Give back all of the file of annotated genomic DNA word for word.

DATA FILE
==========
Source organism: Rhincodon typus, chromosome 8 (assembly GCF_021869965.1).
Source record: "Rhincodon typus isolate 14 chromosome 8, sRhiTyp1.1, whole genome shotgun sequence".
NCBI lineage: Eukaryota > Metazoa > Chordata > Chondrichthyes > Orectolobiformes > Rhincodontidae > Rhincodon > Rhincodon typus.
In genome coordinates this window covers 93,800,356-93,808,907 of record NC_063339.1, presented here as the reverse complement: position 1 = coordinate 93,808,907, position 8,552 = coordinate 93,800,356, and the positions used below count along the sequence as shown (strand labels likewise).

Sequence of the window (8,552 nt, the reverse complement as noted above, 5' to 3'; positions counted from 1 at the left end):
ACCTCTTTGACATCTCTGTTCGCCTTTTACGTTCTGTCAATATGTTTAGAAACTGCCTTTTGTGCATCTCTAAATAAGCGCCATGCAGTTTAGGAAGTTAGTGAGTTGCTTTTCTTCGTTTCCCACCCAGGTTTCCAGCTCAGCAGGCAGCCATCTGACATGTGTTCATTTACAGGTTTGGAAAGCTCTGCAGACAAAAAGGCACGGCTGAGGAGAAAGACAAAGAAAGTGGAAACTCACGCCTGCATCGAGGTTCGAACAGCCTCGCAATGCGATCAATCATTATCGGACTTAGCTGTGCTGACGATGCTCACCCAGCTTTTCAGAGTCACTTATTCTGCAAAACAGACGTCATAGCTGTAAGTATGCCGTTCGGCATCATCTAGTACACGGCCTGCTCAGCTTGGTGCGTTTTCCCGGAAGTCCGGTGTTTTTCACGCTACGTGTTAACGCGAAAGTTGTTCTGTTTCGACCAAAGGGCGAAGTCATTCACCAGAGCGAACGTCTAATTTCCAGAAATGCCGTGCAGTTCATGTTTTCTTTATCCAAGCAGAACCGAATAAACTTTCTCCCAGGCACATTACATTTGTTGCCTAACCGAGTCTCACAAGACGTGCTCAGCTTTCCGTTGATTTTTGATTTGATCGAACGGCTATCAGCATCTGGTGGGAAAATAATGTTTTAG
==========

Source organism: Rhincodon typus, chromosome 8 (assembly GCF_021869965.1).
Source record: "Rhincodon typus isolate 14 chromosome 8, sRhiTyp1.1, whole genome shotgun sequence".
NCBI lineage: Eukaryota > Metazoa > Chordata > Chondrichthyes > Orectolobiformes > Rhincodontidae > Rhincodon > Rhincodon typus.
In genome coordinates this window covers 93,800,356-93,808,907 of record NC_063339.1, presented here as the reverse complement: position 1 = coordinate 93,808,907, position 8,552 = coordinate 93,800,356, and the positions used below count along the sequence as shown (strand labels likewise).

Sequence of the window (8,552 nt, the reverse complement as noted above, 5' to 3'; positions counted from 1 at the left end):
ACCTCTTTGACATCTCTGTTCGCCTTTTACGTTCTGTCAATATGTTTAGAAACTGCCTTTTGTGCATCTCTAAATAAGCGCCATGCAGTTTAGGAAGTTAGTGAGTTGCTTTTCTTCGTTTCCCACCCAGGTTTCCAGCTCAGCAGGCAGCCATCTGACATGTGTTCATTTACAGGTTTGGAAAGCTCTGCAGACAAAAAGGCACGGCTGAGGAGAAAGACAAAGAAAGTGGAAACTCACGCCTGCATCGAGGTTCGAACAGCCTCGCAATGCGATCAATCATTATCGGACTTAGCTGTGCTGACGATGCTCACCCAGCTTTTCAGAGTCACTTATTCTGCAAAACAGACGTCATAGCTGTAAGTATGCCGTTCGGCATCATCTAGTACACGGCCTGCTCAGCTTGGTGCGTTTTCCCGGAAGTCCGGTGTTTTTCACGCTACGTGTTAACGCGAAAGTTGTTCTGTTTCGACCAAAGGGCGAAGTCATTCACCAGAGCGAACGTCTAATTTCCAGAAATGCCGTGCAGTTCATGTTTTCTTTATCCAAGCAGAACCGAATAAACTTTCTCCCAGGCACATTACATTTGTTGCCTAACCGAGTCTCACAAGACGTGCTCAGCTTTCCGTTGATTTTTGATTTGATCGAACGGCTATCAGCATCTGGTGGGAAAATAATGTTTTAG